Data pipelines are fraught with undocumented assumptions: about column data types, nullability, acceptable values, and more. Automated unit testing often fails to catch violations of these assumptions. The speakers from Superconductive introduce Great Expectations, a library to build these assumptions into a data pipeline.

Speakers: Eugene Mandel & Abe Gong (Superconductive)

The assumptions in data pipelines are something that every data scientist has encountered. Automated unit testing often fails to catch violations of these assumptions, simply because the nature of data is different than the nature of code. Automated testing is important, but code testing and data testing are not the same.

If code fails a test, it’s wrong; simple (assuming your tests are good). If data fails a test, well, … what does a test even look like? Data can sometimes be human generated, and weird stuff does happen. Other times, yeah, the data is bad and something went wrong upstream. What do you do?

Great Expectations

Great Expectations is their library for “knowing what to expect from your data.” An expectation is a declarative statement that describes a property of the dataset: “values in this column should be between 55 and 90, at least 95% of the time.”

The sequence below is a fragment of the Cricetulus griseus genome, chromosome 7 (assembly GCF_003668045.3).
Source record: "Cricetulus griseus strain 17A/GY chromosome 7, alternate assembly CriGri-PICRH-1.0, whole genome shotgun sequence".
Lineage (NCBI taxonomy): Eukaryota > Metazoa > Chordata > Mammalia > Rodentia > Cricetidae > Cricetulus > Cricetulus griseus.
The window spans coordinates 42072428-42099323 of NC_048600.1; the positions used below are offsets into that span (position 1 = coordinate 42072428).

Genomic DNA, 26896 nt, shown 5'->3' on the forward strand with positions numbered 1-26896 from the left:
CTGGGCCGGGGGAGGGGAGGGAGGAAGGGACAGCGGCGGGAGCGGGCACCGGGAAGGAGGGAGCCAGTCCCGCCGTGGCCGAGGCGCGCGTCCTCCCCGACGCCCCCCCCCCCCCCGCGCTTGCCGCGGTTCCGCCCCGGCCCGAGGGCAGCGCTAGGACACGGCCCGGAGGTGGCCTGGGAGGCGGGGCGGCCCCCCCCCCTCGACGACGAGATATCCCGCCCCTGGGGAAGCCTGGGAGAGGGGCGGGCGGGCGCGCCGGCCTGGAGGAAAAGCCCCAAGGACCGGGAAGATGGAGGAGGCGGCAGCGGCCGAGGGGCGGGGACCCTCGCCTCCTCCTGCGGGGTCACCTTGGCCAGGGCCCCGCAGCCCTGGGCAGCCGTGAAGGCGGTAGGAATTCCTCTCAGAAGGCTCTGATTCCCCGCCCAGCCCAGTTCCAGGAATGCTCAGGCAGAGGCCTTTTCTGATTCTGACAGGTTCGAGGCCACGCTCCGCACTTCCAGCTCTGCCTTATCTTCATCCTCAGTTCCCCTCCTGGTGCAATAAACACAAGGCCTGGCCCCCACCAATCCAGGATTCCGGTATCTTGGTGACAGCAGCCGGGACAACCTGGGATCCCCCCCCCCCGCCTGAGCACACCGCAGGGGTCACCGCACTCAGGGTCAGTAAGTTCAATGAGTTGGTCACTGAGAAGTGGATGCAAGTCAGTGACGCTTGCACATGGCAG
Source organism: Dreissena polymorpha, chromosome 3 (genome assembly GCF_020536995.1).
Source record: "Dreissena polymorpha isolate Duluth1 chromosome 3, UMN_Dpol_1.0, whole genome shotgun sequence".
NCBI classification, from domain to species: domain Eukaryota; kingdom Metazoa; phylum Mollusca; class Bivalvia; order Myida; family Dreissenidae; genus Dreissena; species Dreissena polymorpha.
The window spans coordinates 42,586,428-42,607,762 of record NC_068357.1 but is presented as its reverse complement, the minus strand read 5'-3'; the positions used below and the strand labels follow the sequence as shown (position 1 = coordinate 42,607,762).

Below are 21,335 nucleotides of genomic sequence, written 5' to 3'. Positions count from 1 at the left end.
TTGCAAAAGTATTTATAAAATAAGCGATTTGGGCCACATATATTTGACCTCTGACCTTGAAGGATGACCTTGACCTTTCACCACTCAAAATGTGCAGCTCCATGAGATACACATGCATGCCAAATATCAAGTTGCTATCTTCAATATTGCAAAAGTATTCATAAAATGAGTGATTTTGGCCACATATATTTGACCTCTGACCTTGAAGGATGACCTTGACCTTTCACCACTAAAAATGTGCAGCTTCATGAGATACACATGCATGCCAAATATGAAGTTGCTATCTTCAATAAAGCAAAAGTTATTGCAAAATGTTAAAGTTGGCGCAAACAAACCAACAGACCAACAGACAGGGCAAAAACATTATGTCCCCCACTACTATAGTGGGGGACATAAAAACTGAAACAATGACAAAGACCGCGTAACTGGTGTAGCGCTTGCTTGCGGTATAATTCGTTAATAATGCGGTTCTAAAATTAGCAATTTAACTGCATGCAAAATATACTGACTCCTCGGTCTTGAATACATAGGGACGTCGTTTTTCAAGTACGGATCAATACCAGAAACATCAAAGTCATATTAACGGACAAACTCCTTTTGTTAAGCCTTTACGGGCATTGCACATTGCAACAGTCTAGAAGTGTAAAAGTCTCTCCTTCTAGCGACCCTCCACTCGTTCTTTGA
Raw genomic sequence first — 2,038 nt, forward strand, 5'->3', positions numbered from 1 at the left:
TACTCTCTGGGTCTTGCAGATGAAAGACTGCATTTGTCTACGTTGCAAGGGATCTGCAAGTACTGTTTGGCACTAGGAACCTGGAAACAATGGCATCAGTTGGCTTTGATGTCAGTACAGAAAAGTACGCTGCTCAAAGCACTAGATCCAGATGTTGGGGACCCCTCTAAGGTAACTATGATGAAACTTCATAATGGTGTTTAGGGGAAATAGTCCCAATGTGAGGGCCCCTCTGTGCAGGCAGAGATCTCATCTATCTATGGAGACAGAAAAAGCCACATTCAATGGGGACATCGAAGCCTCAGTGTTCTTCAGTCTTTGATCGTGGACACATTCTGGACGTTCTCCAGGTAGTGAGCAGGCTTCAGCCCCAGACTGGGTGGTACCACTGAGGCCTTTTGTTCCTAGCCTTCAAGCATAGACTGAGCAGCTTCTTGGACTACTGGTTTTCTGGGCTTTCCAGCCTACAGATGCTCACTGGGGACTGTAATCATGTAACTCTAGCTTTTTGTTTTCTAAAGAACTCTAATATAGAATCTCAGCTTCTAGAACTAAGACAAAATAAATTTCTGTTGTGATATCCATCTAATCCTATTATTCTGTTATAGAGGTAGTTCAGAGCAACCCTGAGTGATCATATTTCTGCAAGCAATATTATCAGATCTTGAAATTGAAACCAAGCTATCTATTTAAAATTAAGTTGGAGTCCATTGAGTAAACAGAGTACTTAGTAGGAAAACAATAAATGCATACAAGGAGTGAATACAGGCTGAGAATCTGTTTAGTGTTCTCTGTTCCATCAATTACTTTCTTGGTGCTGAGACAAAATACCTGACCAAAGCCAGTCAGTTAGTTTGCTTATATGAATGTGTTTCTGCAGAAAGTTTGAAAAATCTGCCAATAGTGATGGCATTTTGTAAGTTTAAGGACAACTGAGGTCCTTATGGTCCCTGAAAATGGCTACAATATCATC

You express the expectation as structured JSON (ugh). Example expectations might be expect_column_to_exist, expect_column_to_not_be_null, etc.; literally just things you expect of your data. Based on the expectation, the library creates a class PandasDataset, SparkDataset, etc., which represents the constraints on the class.

This matters because your tests are your docs and your docs are your tests. Your data expectations can be used to autogenerate schema documentation in HTML. Your documentation will always stay in sync with your tests. Love it!

This can solve several classes of data issues:

  • drift: values that change slowly over time. It might take a while to catch it, but this will catch it with expectations on accepable values.
  • outages: a spike in some data values will immediately be noticed.
  • garbage bad values: yeah.

Love it—great talk!